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  • # September 13, 2011 at 4:32 pm

    Hi, I’m interested to layout many images with different aspect ratios into rows of uniform height. Has anyone ever done this before with CSS or Javascript? The fancy term for this is called Strip Treemap algorithm. Is this a hard or easy problem to solve with CSS? Any tips or insight is greatly appreciated.

    # September 13, 2011 at 4:47 pm

    simple, but hey:

    http://jsfiddle.net/V3Dks/

    # September 13, 2011 at 7:15 pm

    Thanks Johann, this is a really great resource.

    # September 13, 2011 at 10:13 pm

    Here are some useful jQuery plugins for aligning elements of various dimensions, although they might be overkill for what you need:

    http://isotope.metafizzy.co/
    http://masonry.desandro.com/

    # September 14, 2011 at 1:19 pm

    ok, Johan’s solution is a step in the right direction, but with text-align:left there is a bunch of dead space on the right and vice-versa. With text-align: center there is uneven spaces around the sides.

    The isotope plugin that thomas proposed is really awesome, but not exactly what I’m looking for. I want there to be some way to dynamically resize the max row height on a per row basis in order to make sure images are packed evenly to both the left & right sides.

    The super-techinical way of doing this is to measure all the images and re-order them, but this is a bit complicated (Strip Treemap algorithm). Plus, what if re-ordering the images is not an option as it is in my case?

    # September 16, 2011 at 3:44 pm

    This is the goal for the layout:
    https://plus.google.com/photos/107671704413122133444/albums/5646888504254171681

    # September 16, 2011 at 5:05 pm

    well they are using super-technical ways to do this for sure — whenever you resize the page, it serves completely different thumbnails of exactly the needed size. you can do it without going to such extremes, but you can’t do it without javascript I think..

    # September 16, 2011 at 6:36 pm

    Talk to me about your Javascript ideas. Some kind of algorithm to measure all the images, add a certain number to a row, then re-scale each image so they will fill to the edges of a known width? This way each row of images has a different height, one which will allow the combined widths of images in that row (plus padding) to equal the known container width (say 1020px or something).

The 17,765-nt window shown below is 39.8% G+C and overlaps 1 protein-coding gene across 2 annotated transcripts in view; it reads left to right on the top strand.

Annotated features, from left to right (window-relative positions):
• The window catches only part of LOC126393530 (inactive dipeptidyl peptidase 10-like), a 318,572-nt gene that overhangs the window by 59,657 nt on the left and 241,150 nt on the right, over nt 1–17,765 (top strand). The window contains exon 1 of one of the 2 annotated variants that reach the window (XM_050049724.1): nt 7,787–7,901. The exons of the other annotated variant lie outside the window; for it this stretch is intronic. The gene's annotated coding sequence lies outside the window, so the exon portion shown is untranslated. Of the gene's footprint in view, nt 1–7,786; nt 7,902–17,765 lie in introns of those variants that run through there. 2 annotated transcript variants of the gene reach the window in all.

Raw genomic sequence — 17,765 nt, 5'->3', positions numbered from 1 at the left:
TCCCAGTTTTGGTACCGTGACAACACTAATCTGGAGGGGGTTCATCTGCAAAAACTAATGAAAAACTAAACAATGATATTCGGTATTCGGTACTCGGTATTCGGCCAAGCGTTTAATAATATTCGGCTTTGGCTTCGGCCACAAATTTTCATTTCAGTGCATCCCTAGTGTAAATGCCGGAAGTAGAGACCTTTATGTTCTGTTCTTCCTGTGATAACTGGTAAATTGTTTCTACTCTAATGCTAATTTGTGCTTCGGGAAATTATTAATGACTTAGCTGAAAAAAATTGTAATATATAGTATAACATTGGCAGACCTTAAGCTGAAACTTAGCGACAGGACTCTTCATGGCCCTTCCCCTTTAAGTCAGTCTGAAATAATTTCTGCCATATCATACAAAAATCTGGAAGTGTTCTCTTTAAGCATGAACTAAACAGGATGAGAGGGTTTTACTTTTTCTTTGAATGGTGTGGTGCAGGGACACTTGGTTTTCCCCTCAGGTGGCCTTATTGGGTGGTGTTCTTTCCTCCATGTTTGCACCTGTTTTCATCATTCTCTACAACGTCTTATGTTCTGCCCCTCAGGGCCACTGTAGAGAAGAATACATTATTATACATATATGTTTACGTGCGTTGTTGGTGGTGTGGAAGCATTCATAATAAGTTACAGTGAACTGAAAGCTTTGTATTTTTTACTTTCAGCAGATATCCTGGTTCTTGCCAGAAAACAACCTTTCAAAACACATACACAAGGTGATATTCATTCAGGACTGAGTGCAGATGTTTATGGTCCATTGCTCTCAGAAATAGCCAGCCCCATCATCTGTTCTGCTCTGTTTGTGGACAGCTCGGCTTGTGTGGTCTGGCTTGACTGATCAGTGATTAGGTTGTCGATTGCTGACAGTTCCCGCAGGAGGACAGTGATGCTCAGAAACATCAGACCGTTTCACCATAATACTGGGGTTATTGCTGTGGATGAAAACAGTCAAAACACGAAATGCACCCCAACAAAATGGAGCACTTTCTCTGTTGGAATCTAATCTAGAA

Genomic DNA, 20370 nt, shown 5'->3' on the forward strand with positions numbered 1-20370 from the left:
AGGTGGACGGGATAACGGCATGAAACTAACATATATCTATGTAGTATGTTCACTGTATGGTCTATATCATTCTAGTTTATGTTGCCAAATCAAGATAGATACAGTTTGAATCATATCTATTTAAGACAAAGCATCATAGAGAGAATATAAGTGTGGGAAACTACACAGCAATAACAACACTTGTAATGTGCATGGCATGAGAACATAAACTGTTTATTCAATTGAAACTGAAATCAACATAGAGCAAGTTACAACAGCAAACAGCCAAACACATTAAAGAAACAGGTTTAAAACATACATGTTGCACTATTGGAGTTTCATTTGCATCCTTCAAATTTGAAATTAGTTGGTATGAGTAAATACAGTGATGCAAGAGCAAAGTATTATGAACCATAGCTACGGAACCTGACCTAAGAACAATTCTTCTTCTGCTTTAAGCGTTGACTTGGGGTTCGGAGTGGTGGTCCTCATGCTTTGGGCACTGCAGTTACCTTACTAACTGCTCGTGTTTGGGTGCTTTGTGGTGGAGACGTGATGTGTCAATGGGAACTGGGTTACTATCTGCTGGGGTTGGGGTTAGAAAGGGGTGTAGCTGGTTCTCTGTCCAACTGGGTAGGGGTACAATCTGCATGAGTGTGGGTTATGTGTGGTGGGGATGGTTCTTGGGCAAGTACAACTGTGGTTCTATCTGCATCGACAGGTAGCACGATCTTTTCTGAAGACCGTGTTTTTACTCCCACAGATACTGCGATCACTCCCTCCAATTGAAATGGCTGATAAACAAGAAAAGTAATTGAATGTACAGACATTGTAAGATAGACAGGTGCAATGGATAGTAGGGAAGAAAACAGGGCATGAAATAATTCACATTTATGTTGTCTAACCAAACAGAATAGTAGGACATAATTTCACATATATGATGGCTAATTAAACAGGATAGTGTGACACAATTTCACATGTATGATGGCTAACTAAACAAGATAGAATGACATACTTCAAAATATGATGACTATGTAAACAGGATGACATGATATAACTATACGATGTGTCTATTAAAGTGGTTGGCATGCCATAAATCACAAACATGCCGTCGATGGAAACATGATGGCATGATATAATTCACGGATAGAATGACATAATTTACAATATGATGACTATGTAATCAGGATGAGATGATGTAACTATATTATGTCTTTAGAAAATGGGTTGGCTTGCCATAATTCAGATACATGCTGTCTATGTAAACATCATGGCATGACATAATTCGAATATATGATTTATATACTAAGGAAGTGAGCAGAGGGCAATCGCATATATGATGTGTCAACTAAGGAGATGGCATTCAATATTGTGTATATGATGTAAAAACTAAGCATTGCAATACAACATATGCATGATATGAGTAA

# September 16, 2011 at 9:38 pm

    yeah. let’s say you have a desired row height like 150px..

    – take first/next image, check how wide it would be when 150px high. add that to the row width.

    – if that makes the row wider than the container width and the picture is the first (and so far only one) in the row, shrink as much as needed and go to next row. (that’s an extreme case that should rarely happen but hey, never say never)

    – if it makes the row wider than the container width, but is not the only picture in the row, you now stretch all thumbs by the necessary factor. as you said, that would give rows varying heights. I guess rounding variations could make stuff imperfect here, so maybe it would be simples to allow for a bit of padding and use text-align: justify on top of all this.

    uhm, good luck :)

    # September 22, 2011 at 8:52 pm

    hmm, yes, I was just having the same idea. it works to use

  • when all the images are the same height, but for this it will need to be

    since each row will need to be a different height… I think I’ve got the algorithm, now on to coding it! There are also a few special cases that might need to be accounted for.

    # August 19, 2016 at 1:49 am

    Hi! I’ve created a jQuery plugin that does this, check it: http://jquery-mosaic.tin.cat

    # August 25, 2016 at 9:46 pm

    I have proposed a dynamic programming algorithm for packing images in a grid of completely filled rows of uniform widths. By allowing each row to be of a different hight and finding the optimal placements of line-breaks the desired packing is achieved. By performing a scaling post-process each line is guaranteed to be exactly as wide as the desired width.

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